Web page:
15. In Norway, the bride must wear an ornate silver and gold crown on her head that has small charms on it. When she walks, the tinkling sound of the charms is supposed to ward off those pesky evil spirits.

16. Shoes feature heavily in good luck traditions, and in Sweden the bride places a gold coin from her father and a silver coin given by her mother in each show to give lifelong good fortune and prosperity. 

17. The people of Sweden also have a kissing tradition where any time the bride or groom leaves the table to use the bathroom, anyone and everyone of the opposite sex can steal a kiss from the newlywed left behind. Let's hope you're not the jealous type.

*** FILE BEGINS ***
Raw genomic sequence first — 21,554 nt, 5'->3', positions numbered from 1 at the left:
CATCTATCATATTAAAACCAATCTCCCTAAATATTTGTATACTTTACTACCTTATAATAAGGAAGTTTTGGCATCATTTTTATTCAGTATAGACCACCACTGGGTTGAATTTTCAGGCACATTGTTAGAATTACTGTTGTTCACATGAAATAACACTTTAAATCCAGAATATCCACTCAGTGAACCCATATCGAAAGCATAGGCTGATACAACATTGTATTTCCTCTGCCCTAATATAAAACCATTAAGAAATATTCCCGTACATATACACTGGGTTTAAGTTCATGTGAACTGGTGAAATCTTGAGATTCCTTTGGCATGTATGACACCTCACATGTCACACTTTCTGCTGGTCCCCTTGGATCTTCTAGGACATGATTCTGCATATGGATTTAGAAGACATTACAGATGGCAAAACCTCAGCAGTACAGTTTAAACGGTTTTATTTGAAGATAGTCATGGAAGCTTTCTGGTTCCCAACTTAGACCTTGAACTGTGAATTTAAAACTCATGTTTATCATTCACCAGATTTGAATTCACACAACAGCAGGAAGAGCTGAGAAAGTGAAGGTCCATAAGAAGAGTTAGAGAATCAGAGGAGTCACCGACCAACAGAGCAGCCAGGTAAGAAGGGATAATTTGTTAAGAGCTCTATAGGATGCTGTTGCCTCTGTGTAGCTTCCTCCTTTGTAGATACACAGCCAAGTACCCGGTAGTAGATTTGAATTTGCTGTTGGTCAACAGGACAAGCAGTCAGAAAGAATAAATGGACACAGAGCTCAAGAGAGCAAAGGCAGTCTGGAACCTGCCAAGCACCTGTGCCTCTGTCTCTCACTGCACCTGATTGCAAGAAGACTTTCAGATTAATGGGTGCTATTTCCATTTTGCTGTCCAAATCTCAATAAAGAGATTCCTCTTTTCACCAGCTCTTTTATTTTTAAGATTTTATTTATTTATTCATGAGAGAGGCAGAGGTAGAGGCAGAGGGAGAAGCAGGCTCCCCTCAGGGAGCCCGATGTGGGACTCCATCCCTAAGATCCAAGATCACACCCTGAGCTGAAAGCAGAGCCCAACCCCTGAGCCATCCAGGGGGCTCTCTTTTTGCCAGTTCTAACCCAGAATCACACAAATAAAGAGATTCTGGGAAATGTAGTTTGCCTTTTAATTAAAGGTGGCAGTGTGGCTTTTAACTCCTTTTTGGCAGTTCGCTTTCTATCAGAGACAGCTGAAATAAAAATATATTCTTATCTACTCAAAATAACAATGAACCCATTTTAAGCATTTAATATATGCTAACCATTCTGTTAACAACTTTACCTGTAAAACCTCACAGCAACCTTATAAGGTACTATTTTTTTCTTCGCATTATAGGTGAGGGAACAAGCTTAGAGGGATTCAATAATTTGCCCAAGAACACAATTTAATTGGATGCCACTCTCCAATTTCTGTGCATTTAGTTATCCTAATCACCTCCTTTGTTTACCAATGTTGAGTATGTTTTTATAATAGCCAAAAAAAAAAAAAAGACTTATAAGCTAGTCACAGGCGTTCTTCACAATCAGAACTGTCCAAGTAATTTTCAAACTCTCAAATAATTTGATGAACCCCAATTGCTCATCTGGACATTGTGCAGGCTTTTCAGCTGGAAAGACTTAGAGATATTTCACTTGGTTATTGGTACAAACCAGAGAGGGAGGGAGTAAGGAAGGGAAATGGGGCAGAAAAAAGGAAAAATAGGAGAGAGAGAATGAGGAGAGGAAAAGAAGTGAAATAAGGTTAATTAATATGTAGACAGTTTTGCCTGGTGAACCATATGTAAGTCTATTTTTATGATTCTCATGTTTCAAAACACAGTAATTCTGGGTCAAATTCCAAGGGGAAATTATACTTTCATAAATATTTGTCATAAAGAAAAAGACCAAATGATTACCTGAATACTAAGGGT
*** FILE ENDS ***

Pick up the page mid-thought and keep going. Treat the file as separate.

18. As for bathroom practices, it's this one in Borneo that's really making us wince. Indonesian couples spend the first three days of their marriage confined to their home together - quite nice so far - except they aren't allowed to use the toilet! It's meant to strengthen their bond (because nothing says love like a UTI).

19. In Thailand, wedding guests tie white strings, known as sai sins, around the bride's wrists for luck. If she can wear them for three days, even better fortune will come their way!

Wedding traditions around the world

20. You may argue among yourselves who has the biggest mouth, but there's a way to test that in Russia. Newlyweds share a sweetbread called karavay which is decorated with a wheat ear-shaped wreath for prosperity and two interlaced rings for faithfulness. The puffier the bread, the happier and richer the newlyweds will be when they taste it.  And whichever of the couple takes the biggest bite without using their hands is considered to be the head of the family.